8 Chapter 8: Policies on and Decision Making for Teaching

A. Session Introduction

In this week, we examine the policies and practices that will most immediately affect you as an instructor (if that is, indeed, your role; if not, the topic is still relevant given the subject area). There are many topics that could be included within a topic such as this; examples include Open Educational Resources (OER), student evaluations of courses and teaching, and policies about student grading. We will focus specifically on the controversy of course evaluations, which has drawn considerable attention and scrutiny in academic circles lately.


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Inevitably, as an instructor, you will have some form of student evaluation. Likewise, you will most likely be evaluating students yourself. Rather than being an unproblematic judgement of teaching and learning, both processes are fraught with tricky social dynamics. As an instructor, it is important to understand what these are as you navigate the dynamics of instruction in the postsecondary system.

What might these problems be? Let us start with evaluation of your own teaching, or Student Evaluations of Teaching (SET) scores. There have been a number of recent studies that have highlighted how biased these ratings can be. For example, there is a consistent gender gap in ratings of professors, with male instructors receiving higher scores than female instructors. Anya Kamenetz, writing for NPR, details some of the issues in her article titled Why Female Professors Get Lower Ratings. Additional support for the problematic nature of SETs can be found in Professor Philip Stark’s blog, which details the findings of his academic research studies. Other studies have shown that one’s attractiveness impacts their teaching score (e.g., Riniolo, Johnson, Sherman, & Misso, 2006). Despite these problems, SET scores figure prominently in faculty members’ tenure and promotion applications and decisions. However, a recent arbitration ruling at Ryerson University mean changes may be coming at other universities as well.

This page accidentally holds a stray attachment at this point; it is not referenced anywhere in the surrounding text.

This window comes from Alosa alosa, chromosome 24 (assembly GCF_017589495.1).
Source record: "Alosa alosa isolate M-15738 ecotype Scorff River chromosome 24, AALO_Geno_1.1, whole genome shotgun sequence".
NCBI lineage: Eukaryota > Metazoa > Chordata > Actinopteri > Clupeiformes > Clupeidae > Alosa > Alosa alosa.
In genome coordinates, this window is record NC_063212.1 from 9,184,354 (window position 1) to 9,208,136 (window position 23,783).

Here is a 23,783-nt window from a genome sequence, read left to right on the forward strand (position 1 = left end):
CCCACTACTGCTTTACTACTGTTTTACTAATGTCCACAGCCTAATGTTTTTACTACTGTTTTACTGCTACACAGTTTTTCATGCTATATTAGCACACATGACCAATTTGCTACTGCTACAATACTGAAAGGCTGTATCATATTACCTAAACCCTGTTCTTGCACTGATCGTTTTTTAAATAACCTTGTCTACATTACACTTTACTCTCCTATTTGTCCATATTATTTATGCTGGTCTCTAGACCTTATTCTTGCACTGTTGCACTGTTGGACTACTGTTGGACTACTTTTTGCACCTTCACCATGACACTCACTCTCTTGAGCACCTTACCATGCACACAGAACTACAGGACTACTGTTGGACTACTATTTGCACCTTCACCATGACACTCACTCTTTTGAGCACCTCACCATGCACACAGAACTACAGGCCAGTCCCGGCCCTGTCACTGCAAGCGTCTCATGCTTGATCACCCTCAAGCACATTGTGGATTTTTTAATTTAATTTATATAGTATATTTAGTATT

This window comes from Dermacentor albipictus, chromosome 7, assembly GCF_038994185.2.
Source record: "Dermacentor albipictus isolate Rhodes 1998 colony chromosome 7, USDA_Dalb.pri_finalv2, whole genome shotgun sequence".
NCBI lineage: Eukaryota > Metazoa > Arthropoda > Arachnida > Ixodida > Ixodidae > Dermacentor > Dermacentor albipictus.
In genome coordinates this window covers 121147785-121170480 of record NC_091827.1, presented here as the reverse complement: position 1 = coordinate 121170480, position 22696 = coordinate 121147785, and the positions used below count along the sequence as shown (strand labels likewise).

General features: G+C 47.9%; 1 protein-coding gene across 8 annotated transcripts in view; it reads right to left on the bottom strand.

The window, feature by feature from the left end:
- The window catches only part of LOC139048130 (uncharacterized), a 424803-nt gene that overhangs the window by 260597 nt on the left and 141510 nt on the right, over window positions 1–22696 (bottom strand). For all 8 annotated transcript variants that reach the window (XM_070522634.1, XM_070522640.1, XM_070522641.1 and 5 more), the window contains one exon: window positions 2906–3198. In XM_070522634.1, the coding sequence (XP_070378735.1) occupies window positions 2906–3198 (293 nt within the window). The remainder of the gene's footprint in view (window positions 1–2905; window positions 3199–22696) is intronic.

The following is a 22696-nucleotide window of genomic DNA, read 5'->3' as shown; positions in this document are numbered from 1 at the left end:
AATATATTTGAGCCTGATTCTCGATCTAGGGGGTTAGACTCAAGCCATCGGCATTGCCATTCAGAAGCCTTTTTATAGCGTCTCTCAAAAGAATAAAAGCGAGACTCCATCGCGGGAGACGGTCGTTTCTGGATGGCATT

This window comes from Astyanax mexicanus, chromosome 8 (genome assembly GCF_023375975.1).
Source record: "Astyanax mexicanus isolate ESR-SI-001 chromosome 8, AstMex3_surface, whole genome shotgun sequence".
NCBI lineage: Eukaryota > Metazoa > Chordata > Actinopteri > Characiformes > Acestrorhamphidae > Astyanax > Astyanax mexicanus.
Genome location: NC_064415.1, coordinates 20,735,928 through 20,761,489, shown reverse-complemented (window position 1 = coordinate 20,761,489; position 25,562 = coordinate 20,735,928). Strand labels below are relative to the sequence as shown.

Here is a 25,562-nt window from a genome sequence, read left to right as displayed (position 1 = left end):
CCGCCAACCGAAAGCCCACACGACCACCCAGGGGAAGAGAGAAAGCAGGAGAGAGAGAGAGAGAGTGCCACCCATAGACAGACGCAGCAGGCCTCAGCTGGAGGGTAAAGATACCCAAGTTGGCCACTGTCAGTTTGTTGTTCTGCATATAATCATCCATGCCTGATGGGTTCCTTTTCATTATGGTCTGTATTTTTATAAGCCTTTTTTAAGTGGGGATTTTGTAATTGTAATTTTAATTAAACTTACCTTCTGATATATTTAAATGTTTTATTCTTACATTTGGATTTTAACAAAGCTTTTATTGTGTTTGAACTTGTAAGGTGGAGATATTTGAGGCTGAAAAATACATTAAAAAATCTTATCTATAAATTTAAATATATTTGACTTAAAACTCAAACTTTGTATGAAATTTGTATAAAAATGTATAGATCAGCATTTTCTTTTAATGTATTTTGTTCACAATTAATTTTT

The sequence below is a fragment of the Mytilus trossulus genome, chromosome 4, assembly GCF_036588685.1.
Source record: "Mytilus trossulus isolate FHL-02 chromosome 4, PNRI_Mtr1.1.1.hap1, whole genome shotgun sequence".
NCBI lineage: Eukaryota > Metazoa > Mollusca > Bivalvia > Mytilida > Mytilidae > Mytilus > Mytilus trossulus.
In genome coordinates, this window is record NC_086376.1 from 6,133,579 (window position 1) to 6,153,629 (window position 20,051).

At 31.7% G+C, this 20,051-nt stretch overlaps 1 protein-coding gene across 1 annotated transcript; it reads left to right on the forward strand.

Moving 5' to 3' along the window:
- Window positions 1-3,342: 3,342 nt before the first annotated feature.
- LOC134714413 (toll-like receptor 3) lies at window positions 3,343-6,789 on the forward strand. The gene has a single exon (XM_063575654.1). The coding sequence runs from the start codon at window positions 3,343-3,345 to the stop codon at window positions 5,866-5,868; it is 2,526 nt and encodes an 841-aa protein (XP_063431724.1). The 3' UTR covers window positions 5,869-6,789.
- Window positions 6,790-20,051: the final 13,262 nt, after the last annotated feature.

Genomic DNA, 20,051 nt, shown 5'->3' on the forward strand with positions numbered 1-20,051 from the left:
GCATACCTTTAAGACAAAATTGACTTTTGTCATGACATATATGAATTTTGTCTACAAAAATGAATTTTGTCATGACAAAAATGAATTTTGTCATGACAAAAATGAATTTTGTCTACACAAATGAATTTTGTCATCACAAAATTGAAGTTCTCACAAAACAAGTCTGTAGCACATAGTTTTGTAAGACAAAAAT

Likewise, evaluation of your own students’ work can be problematic and is worth exploring. If you are interested in reading about issues with student evaluations or the recent increase in Open Educational Resources (OER), see the bonus forums at the end of this session.

B. Learning Outcomes

At the end of this session, you should be able to:

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  • Understand the problematic nature of teaching evaluations, especially with respect to gender and other minority statuses
  • Consider potential changes to SETs
  • Reflect on the potentially problematic nature of evaluating students’ learning (optional)
  • Engage with the scholarship of Open Education Resources and identify opportunities for their adoption (optional)

C. Session Resources

Kamenetz, A. (2016, January 25). Why female professors get lower ratings [Blog post]. Retrieved from https://www.npr.org/sections/ed/2016/01/25/463846130/why-women-professorsget-lower-ratings

Stark, P. (2013, October 4). Do student evaluations measure teaching effectiveness? [Blog post]. Retrieved from https://blogs.berkeley.edu/2013/10/14/do-student-evaluations-measure-teaching-effectiveness/

Read the ABSTRACT only : Riniolo, T. C., Johnson, K. C, Sherman, T. R., & Misso, J. A. (2006) Hot or not: Do professors perceived as physically attractive receive higher student evaluations? The Journal of General Psychology, 133(1), 19-35. https://doi.org/10.3200/GENP.133.1.19-35

Byerly, A. (2012, August 6). Pass-fail option for professors. Retrieved from https://www.insidehighered.com/views/2012/08/06/essay-urging-new-option-faculty-course-evaluations

Farr, M. (2018, August 8). Arbitration decision on student evaluations of teaching applauded by faculty. University Affairs. Retrieved from https://www.universityaffairs.ca/news/news-article/arbitration-decision-on-student-evaluations-of-teaching-applauded-by-faculty/

D. Learning Activities

Address the following questions:

  • As a student, had you previously given any thought to the course evaluations (SETs) that you have been asked to complete?
  • In your professional practice, what have you been asked to provide in order to constitute evidence of successful teaching?
  • Using the readings for support, what do you feel is [are] the most concerning issue[s] with SETs?
  • What systemic steps have institutions implemented to address the bias in teaching evaluations?